“It may be something, I’m not saying this is it, but it could be something like our competitors, everybody has strong points and weak points, whether its chassis or setup or aerodynamic advantages that they have found depending on where they have worked the hardest at. It could be that our advantage has been our aero department and with our guys working very hard at that and we’ve put a lot of emphasis on that and maybe a little less emphasis on some of the other areas. Now that we’re taking this much downforce away, the difference between our competitors and ourselves have gotten so narrow, we can’t overcome some of our other issues that we may be behind on if that makes sense to you. I’m not saying that is it. That is a different way of looking at it, why this time we seem to be struggling a little bit more than last year obviously.’’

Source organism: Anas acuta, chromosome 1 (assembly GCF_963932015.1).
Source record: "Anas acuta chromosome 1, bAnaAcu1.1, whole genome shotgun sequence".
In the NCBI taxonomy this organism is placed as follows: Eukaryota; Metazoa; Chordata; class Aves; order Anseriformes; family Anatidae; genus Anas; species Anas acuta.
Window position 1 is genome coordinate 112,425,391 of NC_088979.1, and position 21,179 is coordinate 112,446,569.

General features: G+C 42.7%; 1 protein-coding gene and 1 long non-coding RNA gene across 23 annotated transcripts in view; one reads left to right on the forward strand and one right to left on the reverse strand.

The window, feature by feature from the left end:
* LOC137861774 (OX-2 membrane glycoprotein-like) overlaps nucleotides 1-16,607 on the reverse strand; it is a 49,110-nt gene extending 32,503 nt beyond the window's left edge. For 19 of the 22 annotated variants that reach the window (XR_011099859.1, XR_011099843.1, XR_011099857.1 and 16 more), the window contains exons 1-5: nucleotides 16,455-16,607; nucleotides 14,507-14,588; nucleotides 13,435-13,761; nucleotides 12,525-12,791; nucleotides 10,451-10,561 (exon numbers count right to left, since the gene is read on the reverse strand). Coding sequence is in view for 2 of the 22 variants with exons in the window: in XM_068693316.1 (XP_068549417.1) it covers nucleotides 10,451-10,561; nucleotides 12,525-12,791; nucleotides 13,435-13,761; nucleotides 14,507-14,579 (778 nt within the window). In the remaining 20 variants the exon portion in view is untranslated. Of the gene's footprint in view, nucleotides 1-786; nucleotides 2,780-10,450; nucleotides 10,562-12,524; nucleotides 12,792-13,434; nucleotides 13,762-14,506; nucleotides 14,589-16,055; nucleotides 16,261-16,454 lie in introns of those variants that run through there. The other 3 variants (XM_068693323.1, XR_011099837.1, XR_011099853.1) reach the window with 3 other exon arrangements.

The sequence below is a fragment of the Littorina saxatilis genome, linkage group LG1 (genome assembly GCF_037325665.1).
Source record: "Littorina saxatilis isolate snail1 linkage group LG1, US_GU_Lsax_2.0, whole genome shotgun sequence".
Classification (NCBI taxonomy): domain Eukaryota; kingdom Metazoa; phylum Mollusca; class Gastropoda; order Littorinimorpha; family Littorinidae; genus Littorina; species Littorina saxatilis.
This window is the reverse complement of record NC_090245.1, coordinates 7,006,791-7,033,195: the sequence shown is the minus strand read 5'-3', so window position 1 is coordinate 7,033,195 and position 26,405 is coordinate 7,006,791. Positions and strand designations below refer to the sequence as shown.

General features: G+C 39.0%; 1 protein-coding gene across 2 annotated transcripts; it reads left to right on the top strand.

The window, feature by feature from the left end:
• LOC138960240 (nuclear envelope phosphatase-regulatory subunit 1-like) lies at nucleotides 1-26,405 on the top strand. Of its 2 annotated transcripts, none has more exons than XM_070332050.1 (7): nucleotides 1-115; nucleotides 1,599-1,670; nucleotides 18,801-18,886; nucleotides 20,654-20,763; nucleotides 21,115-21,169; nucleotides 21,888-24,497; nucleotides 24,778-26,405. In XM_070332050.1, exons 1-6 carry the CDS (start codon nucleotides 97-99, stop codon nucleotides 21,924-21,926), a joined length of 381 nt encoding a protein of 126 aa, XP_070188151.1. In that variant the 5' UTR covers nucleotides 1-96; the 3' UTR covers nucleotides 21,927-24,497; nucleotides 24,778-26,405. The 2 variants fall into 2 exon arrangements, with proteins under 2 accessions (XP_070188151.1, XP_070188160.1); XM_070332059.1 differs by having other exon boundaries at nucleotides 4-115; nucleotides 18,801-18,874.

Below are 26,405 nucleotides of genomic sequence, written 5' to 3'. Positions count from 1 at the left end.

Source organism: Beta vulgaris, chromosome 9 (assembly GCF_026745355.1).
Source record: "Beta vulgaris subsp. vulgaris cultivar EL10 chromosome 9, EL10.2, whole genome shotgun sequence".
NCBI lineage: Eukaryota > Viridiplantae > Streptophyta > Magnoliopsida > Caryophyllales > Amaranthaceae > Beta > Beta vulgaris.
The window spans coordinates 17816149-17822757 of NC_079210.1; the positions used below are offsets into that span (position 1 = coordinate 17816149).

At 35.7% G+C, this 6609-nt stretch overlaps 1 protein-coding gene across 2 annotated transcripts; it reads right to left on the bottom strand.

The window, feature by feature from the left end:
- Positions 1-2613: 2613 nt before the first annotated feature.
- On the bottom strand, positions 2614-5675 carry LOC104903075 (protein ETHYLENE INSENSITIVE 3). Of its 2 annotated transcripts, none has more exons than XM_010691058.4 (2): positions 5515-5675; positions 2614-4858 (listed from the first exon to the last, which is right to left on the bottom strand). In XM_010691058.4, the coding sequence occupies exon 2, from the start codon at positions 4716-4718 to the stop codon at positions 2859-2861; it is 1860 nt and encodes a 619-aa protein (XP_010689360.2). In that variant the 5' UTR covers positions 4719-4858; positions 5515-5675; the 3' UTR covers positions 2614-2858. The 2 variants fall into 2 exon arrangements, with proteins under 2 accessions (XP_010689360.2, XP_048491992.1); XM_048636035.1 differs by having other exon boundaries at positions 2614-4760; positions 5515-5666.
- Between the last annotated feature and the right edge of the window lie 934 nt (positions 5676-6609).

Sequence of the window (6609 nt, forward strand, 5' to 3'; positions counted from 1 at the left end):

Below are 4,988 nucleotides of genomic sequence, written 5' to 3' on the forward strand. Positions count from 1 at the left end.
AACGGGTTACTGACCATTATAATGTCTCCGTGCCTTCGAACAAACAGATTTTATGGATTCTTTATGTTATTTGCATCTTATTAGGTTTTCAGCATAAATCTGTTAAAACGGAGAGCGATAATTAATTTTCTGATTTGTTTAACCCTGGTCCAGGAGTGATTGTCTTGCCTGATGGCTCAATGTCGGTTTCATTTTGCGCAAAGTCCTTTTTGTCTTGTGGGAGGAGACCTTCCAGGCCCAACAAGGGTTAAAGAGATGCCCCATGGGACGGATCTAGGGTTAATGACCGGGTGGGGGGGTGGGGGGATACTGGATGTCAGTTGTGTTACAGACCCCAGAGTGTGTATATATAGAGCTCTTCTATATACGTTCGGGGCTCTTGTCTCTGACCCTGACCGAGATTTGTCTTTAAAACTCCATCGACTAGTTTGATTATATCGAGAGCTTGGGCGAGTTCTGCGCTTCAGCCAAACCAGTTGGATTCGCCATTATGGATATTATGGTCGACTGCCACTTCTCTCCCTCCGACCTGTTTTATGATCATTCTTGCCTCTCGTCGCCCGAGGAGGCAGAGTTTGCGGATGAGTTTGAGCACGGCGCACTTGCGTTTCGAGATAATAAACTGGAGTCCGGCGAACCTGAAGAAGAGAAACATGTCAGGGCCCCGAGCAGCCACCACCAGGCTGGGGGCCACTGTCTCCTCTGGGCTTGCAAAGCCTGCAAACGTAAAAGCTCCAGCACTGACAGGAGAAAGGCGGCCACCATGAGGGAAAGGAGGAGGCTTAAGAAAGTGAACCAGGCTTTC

Crew chief Luke Lambert’s gamble not to pit put Ryan Newman in position to win at Phoenix and give Richard Childress Racing its first Cup win since Nov. 2013. That was important for an organization with a history of success.

Now, the work is to be the car that is dominant and wins the race because it is the best. That’s the next step for this team.

Wins: 1 (Ryan Newman at Phoenix)

Key Fact: The team’s average starting spot among its three drivers is 16.5 with only three top-10 starts.

Dr. Eric Warren, director of competition for Richard Childress Racing. (Photo by Josh Hedges/Getty Images)

Director of Competition Dr. Eric Warren: “It’s a little bit of a mixed bag I would call it. We started out, I thought we were competitive in the race for sure at Daytona, we made some mistakes there. We ran out of fuel there with the 3 (Austin Dillon). A lot of people did there. We pitted the last time ahead of the 41 and had a chance to probably put more fuel in it than we did. Felt like we were competitive there.